DEAR MISS MATTERS:
I was chatting with one of my colleagues about the subtleties of Language Modeling the other day. She heard a teacher in a class she was observing say, “I think we should play with blocks,” and counted this as self-talk. Is this correct? We’d love your expert opinion.
I’m so glad you asked about this. Self- and parallel talk is one of the most misunderstood and overlooked set of interactions the CLASS tool measures! Never fret, though; this indicator is not in the least bit complicated.
Self- and parallel talk captures two forms of mapping or narration.
Self-talk is defined as the teacher narrating her own actions. Actions is the key word here. Self- and parallel talk must involve an observable action. “I think we should play with blocks” would not be considered self-talk because thinking is not an action the children can observe. “I’m writing our letter of the day on the board” or “I’m getting the blocks out” are examples of self-talk, however. In addition to being actionable, self- and parallel talk need to occur simultaneously with the action. In other words, as the teacher says, “I’m writing our letter of the day on the board,” she should be performing this action.
Parallel talk occurs when the teacher narrates the actions of the children and resembles sportscasting (Yes, Miss Matters watches sports from time to time). “Gloria is painting a tree” or “You are singing along with me” would both count as parallel talk. Just like self-talk, parallel talk is actionable and occurs at the same exact time as the action, not before or after.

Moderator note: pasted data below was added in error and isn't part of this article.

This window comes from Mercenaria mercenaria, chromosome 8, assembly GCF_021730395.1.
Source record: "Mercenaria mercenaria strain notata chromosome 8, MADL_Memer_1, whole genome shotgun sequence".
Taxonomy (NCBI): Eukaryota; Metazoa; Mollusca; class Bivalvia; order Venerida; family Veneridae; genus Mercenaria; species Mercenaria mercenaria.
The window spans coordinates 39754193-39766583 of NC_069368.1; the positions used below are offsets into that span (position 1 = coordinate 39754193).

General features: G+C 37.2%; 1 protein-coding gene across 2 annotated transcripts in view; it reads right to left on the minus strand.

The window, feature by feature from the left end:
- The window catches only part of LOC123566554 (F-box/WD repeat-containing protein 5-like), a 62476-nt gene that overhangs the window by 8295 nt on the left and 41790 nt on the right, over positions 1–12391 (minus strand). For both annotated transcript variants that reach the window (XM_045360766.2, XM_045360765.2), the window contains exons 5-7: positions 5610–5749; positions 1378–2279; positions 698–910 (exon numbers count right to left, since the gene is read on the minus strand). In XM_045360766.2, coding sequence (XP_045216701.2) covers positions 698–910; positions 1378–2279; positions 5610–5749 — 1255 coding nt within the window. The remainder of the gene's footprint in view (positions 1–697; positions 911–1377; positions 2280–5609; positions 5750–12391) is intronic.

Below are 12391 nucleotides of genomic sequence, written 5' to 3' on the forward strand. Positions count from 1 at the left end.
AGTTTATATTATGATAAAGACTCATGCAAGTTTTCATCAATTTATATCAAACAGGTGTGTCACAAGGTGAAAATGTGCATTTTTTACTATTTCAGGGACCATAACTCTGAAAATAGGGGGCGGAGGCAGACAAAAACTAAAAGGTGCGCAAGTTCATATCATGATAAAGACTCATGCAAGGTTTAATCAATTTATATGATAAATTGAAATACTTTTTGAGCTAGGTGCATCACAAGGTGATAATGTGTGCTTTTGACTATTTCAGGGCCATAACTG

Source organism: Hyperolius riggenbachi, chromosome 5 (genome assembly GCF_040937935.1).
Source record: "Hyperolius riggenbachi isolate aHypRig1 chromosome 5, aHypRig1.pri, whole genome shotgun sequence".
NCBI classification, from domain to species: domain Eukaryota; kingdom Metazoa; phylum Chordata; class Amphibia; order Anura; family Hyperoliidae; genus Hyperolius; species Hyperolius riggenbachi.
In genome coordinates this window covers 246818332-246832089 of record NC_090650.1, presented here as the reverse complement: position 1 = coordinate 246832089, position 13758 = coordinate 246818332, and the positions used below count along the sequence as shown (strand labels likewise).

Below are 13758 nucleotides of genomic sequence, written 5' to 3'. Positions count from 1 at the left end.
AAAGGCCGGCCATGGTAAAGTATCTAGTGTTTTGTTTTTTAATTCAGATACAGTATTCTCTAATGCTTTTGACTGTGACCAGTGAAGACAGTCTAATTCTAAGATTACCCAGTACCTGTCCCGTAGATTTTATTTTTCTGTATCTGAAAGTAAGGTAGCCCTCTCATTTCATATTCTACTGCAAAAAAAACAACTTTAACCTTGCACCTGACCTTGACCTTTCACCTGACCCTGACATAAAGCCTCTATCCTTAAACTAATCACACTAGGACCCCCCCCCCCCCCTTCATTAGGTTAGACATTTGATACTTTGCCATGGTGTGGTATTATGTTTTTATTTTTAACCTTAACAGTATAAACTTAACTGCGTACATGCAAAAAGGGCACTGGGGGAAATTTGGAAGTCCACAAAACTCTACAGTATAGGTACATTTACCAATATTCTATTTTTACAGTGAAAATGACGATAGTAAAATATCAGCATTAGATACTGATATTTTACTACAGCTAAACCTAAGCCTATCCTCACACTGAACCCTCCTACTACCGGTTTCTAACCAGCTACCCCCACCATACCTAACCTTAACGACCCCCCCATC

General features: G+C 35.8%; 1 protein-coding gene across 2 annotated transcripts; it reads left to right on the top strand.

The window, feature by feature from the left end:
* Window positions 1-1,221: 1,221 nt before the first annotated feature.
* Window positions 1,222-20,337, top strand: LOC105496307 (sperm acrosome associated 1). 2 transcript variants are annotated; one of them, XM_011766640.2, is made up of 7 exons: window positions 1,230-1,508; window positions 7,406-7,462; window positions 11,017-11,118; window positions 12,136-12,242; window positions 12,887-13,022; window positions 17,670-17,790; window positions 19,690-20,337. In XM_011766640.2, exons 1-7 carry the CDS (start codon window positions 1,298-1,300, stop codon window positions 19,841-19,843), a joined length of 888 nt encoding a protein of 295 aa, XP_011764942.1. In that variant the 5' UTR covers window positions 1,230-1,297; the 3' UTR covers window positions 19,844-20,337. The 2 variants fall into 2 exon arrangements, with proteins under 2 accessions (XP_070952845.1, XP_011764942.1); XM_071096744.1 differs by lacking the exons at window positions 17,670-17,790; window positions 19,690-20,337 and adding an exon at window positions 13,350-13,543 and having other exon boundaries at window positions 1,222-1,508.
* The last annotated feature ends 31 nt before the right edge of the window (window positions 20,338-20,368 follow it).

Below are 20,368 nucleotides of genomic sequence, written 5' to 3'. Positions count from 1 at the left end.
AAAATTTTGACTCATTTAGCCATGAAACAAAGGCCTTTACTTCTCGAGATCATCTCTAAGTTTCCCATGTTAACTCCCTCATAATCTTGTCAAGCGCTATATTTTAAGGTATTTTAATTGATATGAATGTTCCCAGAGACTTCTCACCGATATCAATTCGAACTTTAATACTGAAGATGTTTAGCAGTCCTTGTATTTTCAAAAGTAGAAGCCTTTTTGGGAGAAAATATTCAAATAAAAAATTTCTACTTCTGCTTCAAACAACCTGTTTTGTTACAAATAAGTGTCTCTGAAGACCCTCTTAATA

Although self-and parallel talk can seem a bit awkward at first for adults—Can you imagine the looks your friends would give you if you constantly narrated all of your actions around them?—they are an absolutely essential piece of Language Modeling for young children. Self- and parallel talk help children link words with actions, which expands their vocabulary and propagates language development. As observers, it is our duty to recognize these interactions and code them appropriately.
Across the country and around the globe, schools/programs will soon reopen after extended closures due to COVID-19. Those that have remained open are instituting new health and safety practices.. Localities will determine whether to provide in-person, online, or hybrid teaching. Regardless of the model that schools/programs adopt, classrooms will look different now and for the foreseeable future.
Teachers everywhere have yet another new challenge—supporting students and their families from home. We know that high-quality interactions, including interesting, hands-on experiences that are facilitated and supported with feedback, scaffolding, and higher-order thinking questions, best support young students' learning. So how do you help your students' caregivers offer the same high-quality interactions while at home? Well, Rachel Giannini has some super fun ideas to share! The following are ideas she shared during her session at our recent InterAct CLASS Summit.
It’s Dual Language Learner Celebration Week! Every year in the U.S., the amount of young children who live in a household where a language other than English is spoken has been steadily increasing. As of 2016, about one-third of children under age 8 – over 11 million children – are dual language learners (DLLs).